Such helmets are found across Europe, Africa, Asia, and Australia. ANSI standards used in the U.S. do not include such requirements. Nonetheless, helmets that meet a combination of ANSI and the same EN standards are being adopted across many major U.S. Contractors. Gilbane, Skanska, Clark Construction, Balfour Beatty, and many more have moved their personnel to helmets like this and are starting to encourage or require the use of these helmets for the specialty contractors working with them.
What is the response if customers/owners object to the use of helmets?
The helmets meet all requirements of ANSI Type 1, Class C, G, and some cases E, helmets. This means they satisfy all OSHA requirements and meet or exceed the performance of existing hard-hats. Though they might look different, there is not a technical reason a customer/owner could object to the use of these helmets.
Can you get a company logos on a helmet?
Is the chin strap required to be engaged?
Chin straps secure the helmet to your head and ensure that the helmet does not come off your head during a slip, trip and fall. In addition, the chin strap will keep the helmet on your head should you bend over frequently to do your job. Manufacturers require the chin straps to be engaged.
Can we put stickers on our helmets?
Stickers may be permitted, but the guidance provided in the OSHA Standard Interpretation to Ms. Johanna Cohan dated 10/27/2009 must be followed: https://www.osha.gov/laws-regs/standardinterpretations/2009-10-27
Do we still need hard hat lanyards?
No. If the helmet and chin strap are properly fitted to the individual, a hard hat lanyard is not necessary. The helmets are designed for work at heights, and the chin strap system is designed to retain the helmet through various working conditions and in the event of a fall.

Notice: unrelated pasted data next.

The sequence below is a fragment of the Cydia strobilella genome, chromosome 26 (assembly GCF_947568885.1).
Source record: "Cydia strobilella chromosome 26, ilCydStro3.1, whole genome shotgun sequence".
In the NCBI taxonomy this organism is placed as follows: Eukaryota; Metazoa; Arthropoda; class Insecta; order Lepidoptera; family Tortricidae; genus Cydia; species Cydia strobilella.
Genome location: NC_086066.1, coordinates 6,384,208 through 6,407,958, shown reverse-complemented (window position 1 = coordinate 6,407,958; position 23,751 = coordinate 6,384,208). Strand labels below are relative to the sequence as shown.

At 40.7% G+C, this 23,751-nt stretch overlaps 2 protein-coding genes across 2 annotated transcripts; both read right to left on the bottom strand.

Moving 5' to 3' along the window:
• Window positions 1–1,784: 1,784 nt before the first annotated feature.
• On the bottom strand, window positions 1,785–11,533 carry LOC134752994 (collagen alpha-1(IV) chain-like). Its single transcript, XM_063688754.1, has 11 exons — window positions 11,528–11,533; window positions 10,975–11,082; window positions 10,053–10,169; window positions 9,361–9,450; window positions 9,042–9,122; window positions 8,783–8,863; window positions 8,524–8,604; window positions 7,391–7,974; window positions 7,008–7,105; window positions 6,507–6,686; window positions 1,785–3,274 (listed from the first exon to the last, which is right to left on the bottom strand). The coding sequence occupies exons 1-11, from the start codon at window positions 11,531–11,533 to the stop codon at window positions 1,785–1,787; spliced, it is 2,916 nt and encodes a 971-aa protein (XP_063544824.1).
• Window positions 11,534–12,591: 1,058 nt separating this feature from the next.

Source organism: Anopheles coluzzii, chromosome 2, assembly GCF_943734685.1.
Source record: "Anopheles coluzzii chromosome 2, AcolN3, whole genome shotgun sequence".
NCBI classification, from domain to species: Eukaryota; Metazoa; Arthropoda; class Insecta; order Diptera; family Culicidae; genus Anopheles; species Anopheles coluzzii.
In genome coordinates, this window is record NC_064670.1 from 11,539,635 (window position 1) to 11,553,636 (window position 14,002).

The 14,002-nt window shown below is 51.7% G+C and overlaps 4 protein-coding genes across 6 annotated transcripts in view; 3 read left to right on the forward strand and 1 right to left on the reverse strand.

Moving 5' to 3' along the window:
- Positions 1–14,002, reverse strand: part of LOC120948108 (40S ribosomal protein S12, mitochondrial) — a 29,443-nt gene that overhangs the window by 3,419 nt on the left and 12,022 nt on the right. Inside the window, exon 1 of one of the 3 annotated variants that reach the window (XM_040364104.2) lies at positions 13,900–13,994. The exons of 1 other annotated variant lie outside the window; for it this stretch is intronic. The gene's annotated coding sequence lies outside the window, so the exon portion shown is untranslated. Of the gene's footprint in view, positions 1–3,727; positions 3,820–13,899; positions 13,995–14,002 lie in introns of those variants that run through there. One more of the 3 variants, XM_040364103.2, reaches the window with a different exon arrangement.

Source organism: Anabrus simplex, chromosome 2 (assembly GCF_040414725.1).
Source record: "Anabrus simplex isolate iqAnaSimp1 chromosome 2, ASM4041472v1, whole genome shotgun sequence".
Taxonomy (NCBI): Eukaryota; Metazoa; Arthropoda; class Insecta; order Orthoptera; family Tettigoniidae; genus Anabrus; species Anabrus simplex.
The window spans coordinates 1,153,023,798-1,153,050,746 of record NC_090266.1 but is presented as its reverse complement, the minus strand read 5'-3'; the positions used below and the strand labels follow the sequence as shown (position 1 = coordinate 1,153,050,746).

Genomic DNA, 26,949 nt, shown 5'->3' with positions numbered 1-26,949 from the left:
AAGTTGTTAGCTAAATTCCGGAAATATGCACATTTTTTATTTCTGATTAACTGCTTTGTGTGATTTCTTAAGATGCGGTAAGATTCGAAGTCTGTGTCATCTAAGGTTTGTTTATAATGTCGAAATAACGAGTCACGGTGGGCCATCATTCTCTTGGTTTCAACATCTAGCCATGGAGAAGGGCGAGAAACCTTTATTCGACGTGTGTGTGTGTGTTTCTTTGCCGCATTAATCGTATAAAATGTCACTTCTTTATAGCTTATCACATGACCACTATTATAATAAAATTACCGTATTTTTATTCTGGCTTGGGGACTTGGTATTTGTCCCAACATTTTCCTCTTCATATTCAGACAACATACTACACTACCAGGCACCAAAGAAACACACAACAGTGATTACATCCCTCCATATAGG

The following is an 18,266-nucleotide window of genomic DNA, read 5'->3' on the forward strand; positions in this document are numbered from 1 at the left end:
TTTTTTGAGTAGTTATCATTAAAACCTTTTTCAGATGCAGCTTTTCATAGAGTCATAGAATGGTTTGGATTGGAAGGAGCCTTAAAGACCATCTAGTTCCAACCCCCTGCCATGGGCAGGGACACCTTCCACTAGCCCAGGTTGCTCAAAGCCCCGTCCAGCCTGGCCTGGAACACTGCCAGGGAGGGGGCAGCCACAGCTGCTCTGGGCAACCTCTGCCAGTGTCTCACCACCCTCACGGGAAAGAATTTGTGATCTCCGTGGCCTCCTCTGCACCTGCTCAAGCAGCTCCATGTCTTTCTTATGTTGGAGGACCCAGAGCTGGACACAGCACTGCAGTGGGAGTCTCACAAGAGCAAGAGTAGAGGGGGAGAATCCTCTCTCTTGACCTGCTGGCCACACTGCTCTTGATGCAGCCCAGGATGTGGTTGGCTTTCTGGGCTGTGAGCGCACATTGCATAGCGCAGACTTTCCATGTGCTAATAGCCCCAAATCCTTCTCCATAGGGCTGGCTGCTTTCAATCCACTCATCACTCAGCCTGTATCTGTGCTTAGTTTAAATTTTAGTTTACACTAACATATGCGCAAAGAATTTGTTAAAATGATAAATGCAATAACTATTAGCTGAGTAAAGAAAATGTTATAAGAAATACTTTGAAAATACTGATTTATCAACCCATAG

Aren’t helmets much more expensive than hard hats?
Currently, helmets are significantly more expensive than hard hats. Significant orders have seen reductions in cost for bulk purchasing. The total amount of heads protected by helmets relative to hard hats is currently low but growing. As helmets gain greater acceptance and the number of heads protected goes up, it is expected the price will drop. In addition, there are many new helmet vendors coming into the market, which is expected to make a helmet purchase more cost-effective. Finally, the cost of a helmet relative to other safety equipment (such as fall protection equipment) is comparable or less, and provides protection against traumatic brain injuries, which result in significant, life-altering changes to the injured employee and very high cost to the employer and insurer.